I loved The Matrix. Still do, in fact. So I was extremely disappointed when I finally got to see the much anticipated sequel, The Matrix Reloaded. Now, I didn't expect it to be better than the first, but I at least thought it would be good. Unfortunately, it wasn't. It was total crap. If this movie had been made first, I can't imagine that there would have been any sequels made. Yes, it had some really cool effects, but that's really the only thing this movie has going for it. So first off, the musical score was awful. Not once did match the tone of the scene. Music is supposed to be one of the most important aspects to influencing the emotion state of the audience throughout the film, so why exactly did they make it seem like they were just randomly pulling tracks out of a giant CD pile? Not once did I feel any kind of emotion at all... oh, wait... except for boredom, does that count? I guess I should be a bit more specific. I felt no amazement, no excitement, no sadness, no humor, and no satisfaction. I mean, I didn't even feel any tingling-sensation during the giant orgy scene in cave! The next problem I had was with the extremely long and occasionally pointless fight scenes. In the first movie, the action all seemed to flow naturally throughout the unfolding of the story, but in this movie it feels like the only point is to have action scenes and the story has to do whatever it can to make that happen. How else can you explain the extremely weak lead-up to the much over-hyped freeway chase scene? And how can you explain any of the fighting at all, when at the end of the first movie Neo learns complete control and can take out bad guys from the inside-out? Oh yeah, that's right, they did explain that: "upgrades". The worst of these pointless actions scenes was Neo's fight against the gang of agent Smith's. That scene went on forever! And halfway though, the characters seemed to switch from the actors we all know and love to some impressive looking yet definitely not-realistic computer graphic creations. When the fight was just about over, they cut to a close up of Neo's face, which was shocking because I actually forgot that I was watching a live-action movie. And then what's Neo do to finish this extremely long fight in which it was obvious within the first couple minutes that no one could win? He flies away! Yep, just flies away! Why the hell didn't he just do that in the first place! And lets not forget about the cast of characters. Gone is the mystery surrounding all those we were introduced to in the first movie. Some new allies and villains were introduced, but we are given absolutely no reason to care about any of them. No clues are shared about their pasts that make us want to know more about who they are. No startling or secret ambitions are revealed that make us want to know what will happen to them in the future. They introduce these two ghost-like guys dressed in all white who can phase through solid objects...and their sole reason for being in this movie is to fight. That's it. They introduce this one French dude who is supposedly a bad guy or something... but he really didn't seem very evil to me. When we meet him, he is just sitting there blabbing away about something that made little sense and had nothing to do with the story. Then he gives a piece of cake to a woman which makes her have an orgasm. Oh my gosh, what an evil man! I'm really scared of this diabolical mastermind now! Anyway, I know a lot of my disappointment of this movie comes from knowing how wonderful the first movie is. I bought this sequel on DVD for my wife, and when I watched it again with her it didn't seem nearly as bad as when I first saw it that night in the theater. I'm sure that's because I already knew not to expect anything at all from it, and so I didn't. I just watched it for what it was, a pointless time-wasting action flick.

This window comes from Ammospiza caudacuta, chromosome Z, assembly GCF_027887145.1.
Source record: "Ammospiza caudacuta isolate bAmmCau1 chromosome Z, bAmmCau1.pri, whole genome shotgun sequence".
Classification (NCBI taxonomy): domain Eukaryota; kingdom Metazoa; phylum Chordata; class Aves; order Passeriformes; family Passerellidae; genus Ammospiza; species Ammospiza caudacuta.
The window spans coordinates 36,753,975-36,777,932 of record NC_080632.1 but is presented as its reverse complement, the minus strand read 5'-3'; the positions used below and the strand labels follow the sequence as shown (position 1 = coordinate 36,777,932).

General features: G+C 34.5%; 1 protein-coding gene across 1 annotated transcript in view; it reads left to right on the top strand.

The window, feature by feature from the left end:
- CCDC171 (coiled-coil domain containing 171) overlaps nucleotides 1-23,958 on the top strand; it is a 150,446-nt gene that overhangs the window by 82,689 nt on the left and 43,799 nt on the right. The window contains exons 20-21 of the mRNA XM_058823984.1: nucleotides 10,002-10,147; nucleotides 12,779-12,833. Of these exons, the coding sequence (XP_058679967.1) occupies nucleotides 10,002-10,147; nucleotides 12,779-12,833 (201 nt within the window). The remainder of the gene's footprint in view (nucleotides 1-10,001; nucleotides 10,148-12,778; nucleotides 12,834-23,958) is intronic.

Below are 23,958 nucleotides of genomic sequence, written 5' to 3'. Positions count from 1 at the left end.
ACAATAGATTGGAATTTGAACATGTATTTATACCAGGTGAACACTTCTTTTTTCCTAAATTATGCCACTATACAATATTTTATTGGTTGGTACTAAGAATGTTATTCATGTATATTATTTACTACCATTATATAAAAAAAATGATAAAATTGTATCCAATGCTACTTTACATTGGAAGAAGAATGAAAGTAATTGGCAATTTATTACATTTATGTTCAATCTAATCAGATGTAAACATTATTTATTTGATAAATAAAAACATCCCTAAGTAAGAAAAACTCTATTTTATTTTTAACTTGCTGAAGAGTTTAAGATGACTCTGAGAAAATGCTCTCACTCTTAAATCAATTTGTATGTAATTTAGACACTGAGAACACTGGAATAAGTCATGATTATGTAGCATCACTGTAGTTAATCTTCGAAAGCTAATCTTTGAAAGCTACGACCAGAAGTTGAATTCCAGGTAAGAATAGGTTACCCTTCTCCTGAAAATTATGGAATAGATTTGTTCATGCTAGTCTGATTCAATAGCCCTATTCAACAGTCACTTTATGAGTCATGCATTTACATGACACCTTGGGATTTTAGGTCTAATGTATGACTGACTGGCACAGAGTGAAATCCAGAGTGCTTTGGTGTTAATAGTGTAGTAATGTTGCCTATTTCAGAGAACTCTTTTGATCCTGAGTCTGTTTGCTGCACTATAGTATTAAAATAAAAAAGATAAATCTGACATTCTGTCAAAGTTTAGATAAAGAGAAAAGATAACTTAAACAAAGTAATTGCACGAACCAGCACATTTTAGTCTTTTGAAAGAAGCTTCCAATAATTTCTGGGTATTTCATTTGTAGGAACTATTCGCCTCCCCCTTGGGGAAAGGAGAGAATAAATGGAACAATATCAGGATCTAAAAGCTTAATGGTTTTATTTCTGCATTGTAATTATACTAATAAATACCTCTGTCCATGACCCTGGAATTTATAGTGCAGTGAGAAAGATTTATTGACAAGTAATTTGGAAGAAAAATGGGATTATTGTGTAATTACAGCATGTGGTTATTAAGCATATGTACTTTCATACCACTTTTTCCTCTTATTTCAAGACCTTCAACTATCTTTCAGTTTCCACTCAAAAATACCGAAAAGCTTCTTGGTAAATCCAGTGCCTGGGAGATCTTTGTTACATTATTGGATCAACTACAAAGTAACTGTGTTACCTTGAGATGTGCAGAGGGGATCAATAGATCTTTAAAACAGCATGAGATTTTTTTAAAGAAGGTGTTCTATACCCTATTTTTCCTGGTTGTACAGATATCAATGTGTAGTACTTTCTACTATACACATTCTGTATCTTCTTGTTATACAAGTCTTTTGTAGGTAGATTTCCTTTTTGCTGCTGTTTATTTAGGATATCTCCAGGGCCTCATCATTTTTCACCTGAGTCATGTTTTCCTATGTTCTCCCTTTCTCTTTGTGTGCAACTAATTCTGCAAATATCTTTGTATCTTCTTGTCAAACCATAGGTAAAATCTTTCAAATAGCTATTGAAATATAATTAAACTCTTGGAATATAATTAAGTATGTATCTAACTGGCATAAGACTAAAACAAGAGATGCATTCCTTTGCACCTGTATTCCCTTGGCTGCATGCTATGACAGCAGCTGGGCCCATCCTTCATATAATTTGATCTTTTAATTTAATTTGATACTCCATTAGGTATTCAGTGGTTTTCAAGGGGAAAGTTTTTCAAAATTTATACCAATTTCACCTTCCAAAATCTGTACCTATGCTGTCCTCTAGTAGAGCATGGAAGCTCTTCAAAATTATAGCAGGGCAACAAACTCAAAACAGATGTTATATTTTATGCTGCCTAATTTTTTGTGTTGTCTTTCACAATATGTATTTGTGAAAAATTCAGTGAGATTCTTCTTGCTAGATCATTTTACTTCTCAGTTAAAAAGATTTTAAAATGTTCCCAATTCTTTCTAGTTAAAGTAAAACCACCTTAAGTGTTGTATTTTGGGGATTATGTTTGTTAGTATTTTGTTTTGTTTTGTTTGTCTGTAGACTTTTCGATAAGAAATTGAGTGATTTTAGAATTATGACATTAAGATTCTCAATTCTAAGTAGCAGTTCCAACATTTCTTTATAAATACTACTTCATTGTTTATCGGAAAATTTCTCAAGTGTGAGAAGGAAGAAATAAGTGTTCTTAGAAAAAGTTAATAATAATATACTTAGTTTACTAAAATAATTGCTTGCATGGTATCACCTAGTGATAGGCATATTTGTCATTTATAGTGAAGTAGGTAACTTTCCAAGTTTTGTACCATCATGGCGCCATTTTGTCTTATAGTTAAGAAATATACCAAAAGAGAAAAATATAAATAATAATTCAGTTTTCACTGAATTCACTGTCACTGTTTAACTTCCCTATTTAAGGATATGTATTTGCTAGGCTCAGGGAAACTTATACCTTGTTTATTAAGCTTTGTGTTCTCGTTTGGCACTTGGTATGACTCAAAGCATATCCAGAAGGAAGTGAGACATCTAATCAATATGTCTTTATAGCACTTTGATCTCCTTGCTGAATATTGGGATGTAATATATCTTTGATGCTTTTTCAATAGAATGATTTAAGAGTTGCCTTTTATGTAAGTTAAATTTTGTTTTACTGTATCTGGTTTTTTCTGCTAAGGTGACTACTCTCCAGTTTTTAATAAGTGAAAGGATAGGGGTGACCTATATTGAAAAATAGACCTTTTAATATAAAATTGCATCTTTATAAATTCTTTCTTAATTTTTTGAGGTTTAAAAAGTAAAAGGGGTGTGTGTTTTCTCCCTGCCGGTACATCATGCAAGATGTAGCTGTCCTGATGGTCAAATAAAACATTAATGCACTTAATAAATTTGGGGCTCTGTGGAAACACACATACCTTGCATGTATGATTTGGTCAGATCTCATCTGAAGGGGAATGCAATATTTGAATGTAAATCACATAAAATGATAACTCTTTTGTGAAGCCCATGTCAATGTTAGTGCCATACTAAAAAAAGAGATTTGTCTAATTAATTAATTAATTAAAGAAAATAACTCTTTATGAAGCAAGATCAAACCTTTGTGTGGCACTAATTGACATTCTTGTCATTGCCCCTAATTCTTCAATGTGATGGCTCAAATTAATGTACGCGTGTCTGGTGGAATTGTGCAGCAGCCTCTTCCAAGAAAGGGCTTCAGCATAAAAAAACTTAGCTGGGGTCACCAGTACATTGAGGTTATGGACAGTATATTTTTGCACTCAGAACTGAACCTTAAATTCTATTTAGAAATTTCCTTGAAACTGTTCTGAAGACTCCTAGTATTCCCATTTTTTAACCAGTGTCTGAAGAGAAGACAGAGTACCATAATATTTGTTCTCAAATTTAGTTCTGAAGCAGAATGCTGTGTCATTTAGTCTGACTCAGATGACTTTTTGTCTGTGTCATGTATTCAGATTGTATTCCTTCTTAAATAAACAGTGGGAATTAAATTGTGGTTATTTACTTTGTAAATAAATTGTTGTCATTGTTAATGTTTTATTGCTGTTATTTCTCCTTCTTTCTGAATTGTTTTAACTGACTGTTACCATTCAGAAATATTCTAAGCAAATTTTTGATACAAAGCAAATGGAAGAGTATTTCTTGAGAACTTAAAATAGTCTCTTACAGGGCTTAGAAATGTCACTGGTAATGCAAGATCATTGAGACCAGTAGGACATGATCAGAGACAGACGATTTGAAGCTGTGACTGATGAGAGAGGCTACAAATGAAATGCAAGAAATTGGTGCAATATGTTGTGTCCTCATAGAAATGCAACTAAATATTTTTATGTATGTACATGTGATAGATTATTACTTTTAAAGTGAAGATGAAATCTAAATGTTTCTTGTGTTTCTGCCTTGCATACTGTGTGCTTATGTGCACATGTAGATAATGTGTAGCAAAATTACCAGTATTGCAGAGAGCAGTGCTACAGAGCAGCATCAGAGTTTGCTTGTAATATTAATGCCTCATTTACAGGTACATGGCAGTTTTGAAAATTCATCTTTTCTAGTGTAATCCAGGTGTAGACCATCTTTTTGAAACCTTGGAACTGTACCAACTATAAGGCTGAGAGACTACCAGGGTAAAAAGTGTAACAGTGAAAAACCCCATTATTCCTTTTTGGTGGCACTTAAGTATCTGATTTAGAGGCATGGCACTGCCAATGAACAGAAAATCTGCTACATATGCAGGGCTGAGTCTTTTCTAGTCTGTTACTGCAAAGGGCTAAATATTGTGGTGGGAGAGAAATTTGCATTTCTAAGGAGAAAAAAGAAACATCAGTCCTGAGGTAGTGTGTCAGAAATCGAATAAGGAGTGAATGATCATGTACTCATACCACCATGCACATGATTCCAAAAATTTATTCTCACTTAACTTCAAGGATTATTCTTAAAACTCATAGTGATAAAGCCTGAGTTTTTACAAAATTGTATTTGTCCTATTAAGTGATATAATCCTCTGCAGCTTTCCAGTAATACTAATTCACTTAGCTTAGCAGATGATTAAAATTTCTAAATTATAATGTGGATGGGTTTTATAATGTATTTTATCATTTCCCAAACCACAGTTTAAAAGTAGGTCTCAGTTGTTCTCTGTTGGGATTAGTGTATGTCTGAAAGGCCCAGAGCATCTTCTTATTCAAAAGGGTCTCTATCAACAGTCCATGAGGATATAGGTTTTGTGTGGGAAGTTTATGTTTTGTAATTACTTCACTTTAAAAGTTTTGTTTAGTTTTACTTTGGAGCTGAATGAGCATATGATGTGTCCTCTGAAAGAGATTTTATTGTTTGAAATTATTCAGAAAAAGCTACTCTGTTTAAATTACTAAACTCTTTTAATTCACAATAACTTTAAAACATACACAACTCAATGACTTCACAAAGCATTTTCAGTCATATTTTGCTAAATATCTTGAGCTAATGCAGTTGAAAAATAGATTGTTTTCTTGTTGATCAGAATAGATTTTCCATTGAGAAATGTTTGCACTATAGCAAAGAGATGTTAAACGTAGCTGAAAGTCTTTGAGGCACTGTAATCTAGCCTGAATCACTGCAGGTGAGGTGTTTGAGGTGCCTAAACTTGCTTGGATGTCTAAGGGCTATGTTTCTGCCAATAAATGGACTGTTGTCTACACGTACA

Reviewed by marieltrokan 7 / 10 / 10

Deeply foolish, for trying to make out that separation should feel saved by criticism

The first sequel, to the 1999 classic The Matrix, is a movie which appears to sum up being a quality that's independent of quality. A dependence that's dependent. The dependent is corrupt. However, the actual corrupt state of the dependence is exempt from the exactness of being corrupt. The corruption itself is something which is saved due to the identification. The need to identify the corrupt as the corrupt is what prevents criticism of the corrupt. The corrupt can't be criticised, because of the fact that the corrupt is real. Corruption being real, means that corruption is a separate reality - corruption is simply the fact of separation. In The Matrix Reloaded, the basic fact of separation is saved from being corrupt because it needs to be identified. Having to identify the separate as the separate is what lets the separate be separate. And this is why The Matrix Reloaded is a pathetic type of movie. It doesn't seem right, and it doesn't seem sane that a reality has to be noticed and observed by another reality just so that it can exist. If separation is real, then that should surely mean that anything is left alone. The truth, is that it's impossible for separation to happen without any observation - and once again, this is why The Matrix Reloaded is a truly silly and naive type of film. The movie is separation as a fact, and yet, it's also shooting itself in the foot by overruling the common sense that separation needs observation. Separation needs observation! So in that case, why is The Matrix Reloaded representing separation as fact while hurting the fact of observation? What gives The Matrix Reloaded the right to do that? To recap: The Matrix Reloaded is the fact of separation. However, it's also a case of undermining the truth that criticism is a prerequisite for separation. Separation would be impossible without any sort of criticism: The Matrix Reloaded should know a lot better than to act as if separation should feel privileged that it's being criticised. All in all, The Matrix Reloaded is a very misguided continuation to the 1999 source material. Reloaded is a very irritating film